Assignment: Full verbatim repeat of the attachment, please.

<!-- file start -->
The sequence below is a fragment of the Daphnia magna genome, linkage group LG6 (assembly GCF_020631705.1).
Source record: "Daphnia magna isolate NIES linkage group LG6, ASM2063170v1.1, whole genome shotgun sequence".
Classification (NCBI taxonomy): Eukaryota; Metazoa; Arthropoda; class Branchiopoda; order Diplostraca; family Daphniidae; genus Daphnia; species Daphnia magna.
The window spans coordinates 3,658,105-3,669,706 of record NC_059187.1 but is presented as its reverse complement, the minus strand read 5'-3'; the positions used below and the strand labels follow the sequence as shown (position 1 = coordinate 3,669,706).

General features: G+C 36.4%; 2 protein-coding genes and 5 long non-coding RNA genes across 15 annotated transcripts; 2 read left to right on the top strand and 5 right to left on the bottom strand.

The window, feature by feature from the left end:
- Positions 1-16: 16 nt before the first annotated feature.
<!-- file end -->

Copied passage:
The sequence below is a fragment of the Daphnia magna genome, linkage group LG6 (assembly GCF_020631705.1).
Source record: "Daphnia magna isolate NIES linkage group LG6, ASM2063170v1.1, whole genome shotgun sequence".
Classification (NCBI taxonomy): Eukaryota; Metazoa; Arthropoda; class Branchiopoda; order Diplostraca; family Daphniidae; genus Daphnia; species Daphnia magna.
The window spans coordinates 3,658,105-3,669,706 of record NC_059187.1 but is presented as its reverse complement, the minus strand read 5'-3'; the positions used below and the strand labels follow the sequence as shown (position 1 = coordinate 3,669,706).

General features: G+C 36.4%; 2 protein-coding genes and 5 long non-coding RNA genes across 15 annotated transcripts; 2 read left to right on the top strand and 5 right to left on the bottom strand.

The window, feature by feature from the left end:
- Positions 1-16: 16 nt before the first annotated feature.